Thursday, September 10, 2009

Obama's speech to Congress

America listened with fatigue and weariness as the President announced his healthcare plan. This speech was aired on every news network as well as website or blog.

The president promised that people with some or the other form of insurance right now will not be forced to change anything. He said, “Under this plan, it will be against the law for insurance companies to deny you coverage because of a pre-existing condition. As soon as I sign this bill, it will be against the law for insurance companies to drop your coverage when you get sick or water it down when you need it most. They will no longer be able to place some arbitrary cap on the amount of coverage you can receive in a given year or a lifetime.”

He said that people without coverage are a burden to other taxpayers because of their emergency room visits. Hence he says that it should be mandatory for everyone to carry some basic health insurance. I do find it odd that healthy young people who are unlikely to fall sick that often will be bullied into spending extra money on healthcare.

He says that a public option is mandatory for those who have no coverage and that it will be competing with private insurers and keeping them in check. He also seems to assure that the public option would not be a burden to the taxpayer. It will be run by its own revenue and not on taxation. It is a kind of unfair competition when the government includes one of its players in a game where the others are privately funded. This government-aided player will have the advantage of never failing. Money can be siphoned off from profiting governmental ventures to this player when things get rough. In other words, if the governmental ventures profit, the money won’t be returned to you as a tax refund, or a tax credit, but will actually be used to fund an institution that is not working in the first place.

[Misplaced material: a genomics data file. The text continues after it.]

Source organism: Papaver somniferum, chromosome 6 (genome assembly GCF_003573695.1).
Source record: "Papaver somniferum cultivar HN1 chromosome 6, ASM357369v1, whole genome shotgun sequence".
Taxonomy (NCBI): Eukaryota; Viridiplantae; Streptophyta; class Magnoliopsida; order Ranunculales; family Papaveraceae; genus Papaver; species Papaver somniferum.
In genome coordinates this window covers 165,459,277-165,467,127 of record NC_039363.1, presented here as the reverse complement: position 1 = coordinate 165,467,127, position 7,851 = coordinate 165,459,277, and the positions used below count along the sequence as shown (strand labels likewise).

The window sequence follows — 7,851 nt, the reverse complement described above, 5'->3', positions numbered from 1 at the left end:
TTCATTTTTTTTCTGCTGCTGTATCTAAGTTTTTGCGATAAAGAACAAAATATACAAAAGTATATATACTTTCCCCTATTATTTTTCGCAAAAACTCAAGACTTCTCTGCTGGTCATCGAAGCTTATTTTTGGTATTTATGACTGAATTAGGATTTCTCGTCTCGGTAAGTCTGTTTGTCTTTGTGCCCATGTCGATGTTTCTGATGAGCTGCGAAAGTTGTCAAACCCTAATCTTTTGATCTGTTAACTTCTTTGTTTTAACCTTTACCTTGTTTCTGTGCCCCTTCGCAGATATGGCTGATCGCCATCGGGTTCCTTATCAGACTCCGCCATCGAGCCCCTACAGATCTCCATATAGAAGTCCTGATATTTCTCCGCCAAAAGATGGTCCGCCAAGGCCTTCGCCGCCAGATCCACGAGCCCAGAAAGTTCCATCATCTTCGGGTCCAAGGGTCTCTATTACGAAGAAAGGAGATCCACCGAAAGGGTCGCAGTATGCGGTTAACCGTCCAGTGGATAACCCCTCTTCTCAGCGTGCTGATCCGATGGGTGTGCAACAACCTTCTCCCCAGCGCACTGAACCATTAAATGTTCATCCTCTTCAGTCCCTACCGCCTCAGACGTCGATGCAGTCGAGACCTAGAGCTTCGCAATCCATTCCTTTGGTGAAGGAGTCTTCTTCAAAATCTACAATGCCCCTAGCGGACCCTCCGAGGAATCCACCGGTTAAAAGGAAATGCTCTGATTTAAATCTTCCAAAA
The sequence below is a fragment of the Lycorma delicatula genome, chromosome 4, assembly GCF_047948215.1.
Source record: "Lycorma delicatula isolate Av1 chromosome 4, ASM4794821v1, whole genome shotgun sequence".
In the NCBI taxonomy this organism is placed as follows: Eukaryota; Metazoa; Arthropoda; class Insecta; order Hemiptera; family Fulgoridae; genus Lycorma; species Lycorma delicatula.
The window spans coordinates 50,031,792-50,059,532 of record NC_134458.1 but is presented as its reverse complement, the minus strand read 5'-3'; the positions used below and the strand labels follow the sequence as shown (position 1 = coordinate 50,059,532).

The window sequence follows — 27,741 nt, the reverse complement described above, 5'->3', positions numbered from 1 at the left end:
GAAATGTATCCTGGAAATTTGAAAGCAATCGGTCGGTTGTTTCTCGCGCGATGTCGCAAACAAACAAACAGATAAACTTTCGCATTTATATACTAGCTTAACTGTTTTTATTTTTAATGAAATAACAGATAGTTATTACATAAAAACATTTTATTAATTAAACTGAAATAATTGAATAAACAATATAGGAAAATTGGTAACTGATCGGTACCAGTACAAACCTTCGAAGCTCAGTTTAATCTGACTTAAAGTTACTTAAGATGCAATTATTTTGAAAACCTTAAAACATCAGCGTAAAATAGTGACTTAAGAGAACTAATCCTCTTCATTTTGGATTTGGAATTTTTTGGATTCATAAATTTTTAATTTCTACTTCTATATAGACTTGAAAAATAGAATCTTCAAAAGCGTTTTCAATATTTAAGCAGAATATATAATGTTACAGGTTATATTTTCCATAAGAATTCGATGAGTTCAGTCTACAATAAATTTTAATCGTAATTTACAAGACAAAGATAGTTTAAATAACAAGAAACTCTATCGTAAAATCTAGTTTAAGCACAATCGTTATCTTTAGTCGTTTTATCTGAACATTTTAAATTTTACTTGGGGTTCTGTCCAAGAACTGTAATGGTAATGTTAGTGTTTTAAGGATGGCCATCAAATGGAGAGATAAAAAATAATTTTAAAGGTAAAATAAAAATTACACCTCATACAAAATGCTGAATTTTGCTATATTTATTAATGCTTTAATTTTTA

Business, like evolution, does work by natural selection. Bad businesses should be allowed to fail. At no point do we need to bail out a venture that ends badly. So what if people have invested in it? That is way the game is played. You cannot be a partner in profit only.

I am confused. There is one point though. He is a good speaker. He can sell you any idea. Even when he says something like, “I am not gonna do any reform” which is what he meant when he said, “People on the left want a universal health care system, while people on the right want to abolish the tax breaks on employer provided health care. Doing either of these will be a great change for people who are happy with their health care.”

He said that people without coverage will get the big benefit of his plan, because he will introduce an insurance exchange marketplace, where insurance companies should also come on board because they would jump at the chance of getting new customers. How? These people are uninsured because they’re considered high-risk or high-maintenance by the companies. So what will change now? I believe the government will offer tax breaks to these insurance companies to make it more profitable to insure these people. So, money from your pocket will be used to insure people who are a health care risk, so much of a risk that current insurers do not want them at any cost.